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The Grid offers significant opportunities for performing wide area distributed computing, with heavy reliance on internetworking across multiple institutions, usually across the Internet. However, the Internet becoming largely unsafe has made firewalls necessary and, for years now, typical. Unfortunately, this often diminishes the level of collaboration that is possible. There is a common conflict between firewalls and Grid middleware or applications. Must we customize firewalls to allow Grid transactions across, or customize the Grid with the ability to deal with firewalls?
These are not necessarily the only options.
Grid applications in particular need not be affected. Even Grid middleware should be shielded from such problems, primarily because the environment in one case may wildly vary from that in another. REMUS provides an architectural solution that unobtrusively facilitates firewall traversal with the following principles:
- Security policies must not be compromised. This means that firewalls need not be reprogrammed by hand, and traversal techniques will only use means that are authorized. For example, SSH is a typically authorized service for authorized personnel. The figure above shows a red oval indicating perhaps the SSH port (22/tcp) as the only open port on the network to the right. This means that SSH traffic is allowed by the firewall, and only users with SSH access will thus be able to use that mechanism. A working solution is therefore to use SSH to create the tunnel (the large light-blue arrow across sites) that facilitates Grid transactions (in thinner blue arrows).
- Grid middleware and applications should not be reprogrammed as much as possible. The figure above shows rerouters that intercept TCP connections from components and diverts them accordingly to use the link between rerouters. A practical implementation of the rerouters is that of a SOCKS wrapper at the initiating side and a SOCKS proxy on the other side.
- An auxiliary principle in building REMUS is the use of standard traversal methods using mature and readily available protocols such as SSH and SOCKS.
The environment that requires such a solution is assumed to have a firewall that is heavily restrictive. The trade-off between connectivity and performance is thus assumed to be inevitable. In our studies, performance degradation comes up to about 25%.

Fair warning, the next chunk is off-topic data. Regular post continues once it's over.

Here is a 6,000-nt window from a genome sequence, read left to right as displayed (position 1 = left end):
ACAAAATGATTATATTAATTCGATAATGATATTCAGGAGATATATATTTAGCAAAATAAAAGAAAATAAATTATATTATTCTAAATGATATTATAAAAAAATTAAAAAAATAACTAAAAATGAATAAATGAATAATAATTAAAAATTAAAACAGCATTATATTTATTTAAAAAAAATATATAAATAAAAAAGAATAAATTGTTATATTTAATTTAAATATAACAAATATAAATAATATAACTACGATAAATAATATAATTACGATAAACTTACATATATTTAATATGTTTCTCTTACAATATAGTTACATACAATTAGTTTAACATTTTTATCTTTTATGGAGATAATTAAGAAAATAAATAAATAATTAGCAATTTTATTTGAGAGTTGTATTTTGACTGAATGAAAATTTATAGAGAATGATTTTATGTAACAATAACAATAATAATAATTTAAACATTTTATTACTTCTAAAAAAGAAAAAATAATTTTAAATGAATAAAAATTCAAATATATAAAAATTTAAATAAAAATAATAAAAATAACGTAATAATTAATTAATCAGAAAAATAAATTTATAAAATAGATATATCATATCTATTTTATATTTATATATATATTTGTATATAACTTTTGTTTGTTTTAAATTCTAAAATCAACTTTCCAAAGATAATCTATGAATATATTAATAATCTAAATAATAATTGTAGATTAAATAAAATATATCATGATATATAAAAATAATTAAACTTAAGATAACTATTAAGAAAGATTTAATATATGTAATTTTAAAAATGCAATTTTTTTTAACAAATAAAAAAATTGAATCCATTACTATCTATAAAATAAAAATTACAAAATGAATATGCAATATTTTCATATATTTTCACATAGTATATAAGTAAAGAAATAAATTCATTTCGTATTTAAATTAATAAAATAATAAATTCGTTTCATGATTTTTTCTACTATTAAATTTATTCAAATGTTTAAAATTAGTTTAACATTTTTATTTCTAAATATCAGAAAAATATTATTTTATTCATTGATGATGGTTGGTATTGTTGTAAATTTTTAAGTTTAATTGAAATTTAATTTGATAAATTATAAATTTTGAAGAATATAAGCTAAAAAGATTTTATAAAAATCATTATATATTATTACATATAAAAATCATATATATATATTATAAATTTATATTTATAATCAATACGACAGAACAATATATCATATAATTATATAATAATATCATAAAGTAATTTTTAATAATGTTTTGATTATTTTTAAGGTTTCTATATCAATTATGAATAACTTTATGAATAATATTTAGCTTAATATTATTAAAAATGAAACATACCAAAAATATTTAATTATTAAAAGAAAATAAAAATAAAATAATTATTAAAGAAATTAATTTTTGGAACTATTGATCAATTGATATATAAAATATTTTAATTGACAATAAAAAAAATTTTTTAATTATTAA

The originating paper for this work is:
Tan, J, Abramson, D. and Enticott, C. “Bridging Organizational Network Boundaries on the Grid”, IEEE Grid 2005, Seattle, Nov 2005.
The research crosses over to some other areas of Message Lab research such as handling of Legacy applications (GriddLes project). See
Kommineni, J., Abramson, D. and Tan, J. “Communication over a Secured Heterogeneous Grid with the GriddLeS runtime environment”, 2nd IEEE International Conference on e-Science and Grid Computing. Dec. 4- 6, 2006, Amsterdam, Netherlands.
- An authorized channel must open.
- We can tunnel through whichever channels exist.
- We can use off-the-shelf means.
- We should be able to hide the complexity.
- Reprogramming of grid applications or firewalls is avoided
We currently have a prototypical solution that involves the use of SOCKS wrappers and SOCKS proxies via openssh. Grid applications are wrapped inside SOCKS wrappers which reroute Grid transactions in both directions as long as all participating Grid components are wrapped properly. We use the openssh implementation of SOCKS proxies, known as dynamic port forwarding, to enable the proxy connections.
Further development is needed to deliver a Remus solution conveniently. A smart deployment package should be able to analyze the environment and suggest configurations as well as to set paths to binaries that Remus needs. The configuration should reside in a simple config file that can also be customized by users. Finally, rerouter scripts should be developed that would erect the tunnels and proxy servers using a simple command-line interface.
Remus Presentation 2005 (.ppt)